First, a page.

DILLON BARR

Author of "The Happiness Gap: How to Achieve Success Without Focusing on Money, Fame, or Accomplishments." 

"You're going to write a book one day, I just know it."  Words from both his mom and grandma.  He didn't know why they thought he would...Dillon had one book that he wrote in 3rd grade about saving a baby sea otter for a school project, but other than that, he didn't show much promise.  It's funny what belief can do to someone. It makes you want to live into it; prove it right, in a sense. Dillon worked as a Junior Sports Editor for The Time Herald, a local newspaper in his hometown.   He even went into Journalism for a whole 2 semesters in college.  Then he found sales.

Dillon was intrigued at how he could help influence someone to make a decision for themselves that they normally wouldn't.  Sales gets a bad rap, in his opinion.  No one wants to spend money they've worked hard to earn, but we all want to make the best decisions and investments in ourselves in order to grow.  That's hard to do when we're on an island.  Sometimes it takes an outsider.  So he perfected this skill through door to door sales with the Southwestern Advantage internship in college.  It was an intriguing mastery, so after college, he decided to take another leap of faith and teach others how to sell the right way in none other than Africa.  Dillon helped socially-minded businesses get their sales force off the ground by learning to sell the right way.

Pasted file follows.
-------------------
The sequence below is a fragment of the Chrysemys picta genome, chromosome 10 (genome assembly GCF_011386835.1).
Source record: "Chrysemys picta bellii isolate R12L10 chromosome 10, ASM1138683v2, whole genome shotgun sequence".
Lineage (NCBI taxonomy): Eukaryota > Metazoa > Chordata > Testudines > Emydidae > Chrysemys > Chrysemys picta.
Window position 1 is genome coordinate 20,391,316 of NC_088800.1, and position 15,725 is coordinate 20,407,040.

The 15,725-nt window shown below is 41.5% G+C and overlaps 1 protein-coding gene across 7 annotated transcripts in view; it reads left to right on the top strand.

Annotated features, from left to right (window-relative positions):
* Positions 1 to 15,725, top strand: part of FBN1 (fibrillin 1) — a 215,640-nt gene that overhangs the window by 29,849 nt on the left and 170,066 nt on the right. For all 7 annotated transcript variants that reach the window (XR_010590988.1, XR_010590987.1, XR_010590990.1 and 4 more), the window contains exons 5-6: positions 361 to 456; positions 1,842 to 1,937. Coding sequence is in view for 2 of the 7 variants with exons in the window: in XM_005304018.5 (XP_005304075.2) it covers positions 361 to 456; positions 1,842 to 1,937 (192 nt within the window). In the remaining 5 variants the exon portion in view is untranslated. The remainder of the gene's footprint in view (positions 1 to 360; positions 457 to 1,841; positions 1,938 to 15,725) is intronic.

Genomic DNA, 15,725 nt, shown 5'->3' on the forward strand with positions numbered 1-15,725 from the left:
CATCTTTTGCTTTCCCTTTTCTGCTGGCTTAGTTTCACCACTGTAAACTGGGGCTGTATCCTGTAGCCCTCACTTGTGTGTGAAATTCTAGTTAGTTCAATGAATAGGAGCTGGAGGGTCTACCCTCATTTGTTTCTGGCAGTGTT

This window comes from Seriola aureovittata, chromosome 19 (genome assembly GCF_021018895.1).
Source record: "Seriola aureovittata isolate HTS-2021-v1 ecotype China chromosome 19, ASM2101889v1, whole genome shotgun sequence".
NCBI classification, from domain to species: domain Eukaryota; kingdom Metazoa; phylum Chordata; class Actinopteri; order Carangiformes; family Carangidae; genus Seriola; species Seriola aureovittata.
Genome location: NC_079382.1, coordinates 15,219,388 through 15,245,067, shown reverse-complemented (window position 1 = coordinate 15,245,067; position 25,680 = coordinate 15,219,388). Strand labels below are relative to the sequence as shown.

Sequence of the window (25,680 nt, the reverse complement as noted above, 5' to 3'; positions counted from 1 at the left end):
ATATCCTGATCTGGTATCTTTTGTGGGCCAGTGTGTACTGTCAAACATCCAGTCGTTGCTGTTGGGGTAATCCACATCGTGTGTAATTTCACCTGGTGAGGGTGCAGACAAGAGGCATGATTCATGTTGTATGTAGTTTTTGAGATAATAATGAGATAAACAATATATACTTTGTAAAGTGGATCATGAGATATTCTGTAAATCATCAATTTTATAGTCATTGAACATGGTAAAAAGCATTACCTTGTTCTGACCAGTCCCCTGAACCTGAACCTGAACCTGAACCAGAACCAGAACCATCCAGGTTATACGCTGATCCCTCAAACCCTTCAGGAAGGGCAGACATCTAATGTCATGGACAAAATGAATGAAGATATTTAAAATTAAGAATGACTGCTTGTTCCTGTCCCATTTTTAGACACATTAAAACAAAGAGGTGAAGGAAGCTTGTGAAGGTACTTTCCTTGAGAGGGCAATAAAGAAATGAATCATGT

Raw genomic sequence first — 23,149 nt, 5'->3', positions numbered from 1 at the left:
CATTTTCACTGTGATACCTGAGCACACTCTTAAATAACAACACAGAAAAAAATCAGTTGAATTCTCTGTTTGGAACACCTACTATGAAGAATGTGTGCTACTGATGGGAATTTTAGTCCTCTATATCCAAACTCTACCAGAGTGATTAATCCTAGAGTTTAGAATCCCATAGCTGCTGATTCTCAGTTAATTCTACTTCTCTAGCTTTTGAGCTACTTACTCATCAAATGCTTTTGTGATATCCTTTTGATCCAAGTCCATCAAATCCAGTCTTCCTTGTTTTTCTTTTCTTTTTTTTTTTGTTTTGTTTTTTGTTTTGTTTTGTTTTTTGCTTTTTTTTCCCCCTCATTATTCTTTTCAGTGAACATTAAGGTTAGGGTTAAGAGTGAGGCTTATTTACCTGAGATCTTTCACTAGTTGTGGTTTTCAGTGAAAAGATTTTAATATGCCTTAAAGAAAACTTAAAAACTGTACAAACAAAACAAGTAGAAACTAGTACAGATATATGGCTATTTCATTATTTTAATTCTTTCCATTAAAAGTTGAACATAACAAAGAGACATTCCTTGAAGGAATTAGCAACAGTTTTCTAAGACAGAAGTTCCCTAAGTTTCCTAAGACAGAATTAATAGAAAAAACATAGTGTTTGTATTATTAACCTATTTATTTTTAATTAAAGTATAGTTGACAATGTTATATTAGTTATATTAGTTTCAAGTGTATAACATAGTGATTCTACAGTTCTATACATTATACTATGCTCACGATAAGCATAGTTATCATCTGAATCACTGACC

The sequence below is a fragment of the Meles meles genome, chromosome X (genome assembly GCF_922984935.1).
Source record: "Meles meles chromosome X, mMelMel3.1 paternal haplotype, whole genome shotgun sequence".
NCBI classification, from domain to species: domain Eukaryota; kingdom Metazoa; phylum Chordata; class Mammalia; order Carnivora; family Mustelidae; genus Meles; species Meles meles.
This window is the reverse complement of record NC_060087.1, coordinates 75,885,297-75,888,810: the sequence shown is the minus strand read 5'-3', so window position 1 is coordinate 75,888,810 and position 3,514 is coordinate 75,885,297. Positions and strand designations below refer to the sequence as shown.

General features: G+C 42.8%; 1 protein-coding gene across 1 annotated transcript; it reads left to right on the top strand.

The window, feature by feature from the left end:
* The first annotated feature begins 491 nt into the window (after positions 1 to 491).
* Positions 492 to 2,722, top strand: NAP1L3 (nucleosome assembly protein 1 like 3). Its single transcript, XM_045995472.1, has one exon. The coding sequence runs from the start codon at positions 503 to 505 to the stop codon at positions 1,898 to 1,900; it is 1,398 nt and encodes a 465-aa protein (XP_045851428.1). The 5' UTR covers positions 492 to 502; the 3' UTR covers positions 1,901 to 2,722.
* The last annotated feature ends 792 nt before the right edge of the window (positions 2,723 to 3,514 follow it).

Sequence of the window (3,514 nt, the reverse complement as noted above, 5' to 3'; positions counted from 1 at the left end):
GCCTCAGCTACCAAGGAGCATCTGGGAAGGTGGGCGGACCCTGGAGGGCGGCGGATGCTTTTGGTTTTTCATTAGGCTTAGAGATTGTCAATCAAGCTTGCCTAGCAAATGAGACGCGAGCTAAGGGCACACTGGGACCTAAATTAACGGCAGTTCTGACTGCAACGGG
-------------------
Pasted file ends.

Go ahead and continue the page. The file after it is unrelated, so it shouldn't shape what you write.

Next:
He may have taught his students a lot, but the lesson he learned from them was a hundredfold more impactful.  It sparked the idea for my first book, The Happiness Gap

Dillon Barr

Dillon Barr

Where did you grow up?

Port Huron, MI

Tell us about your vision, or mission.  What’s ahead for you and/or your career?

I love to help others look at concepts, and particularly themselves, differently. I love to try to flip societies standards on their head and give others a fresh perspective on who they are and what they do. I’ve done this through consulting for socially minded businesses in the developing world, as a sales coach for a Fortune 5,000 company in the US, and most recently in my book ‘The Happiness Gap: How to Achieve Success without Focusing on Money, Fame, or Accomplishments’. I enjoy shaking people up a bit and guiding them to know what really matters to them. ‘Success’ is just a byproduct.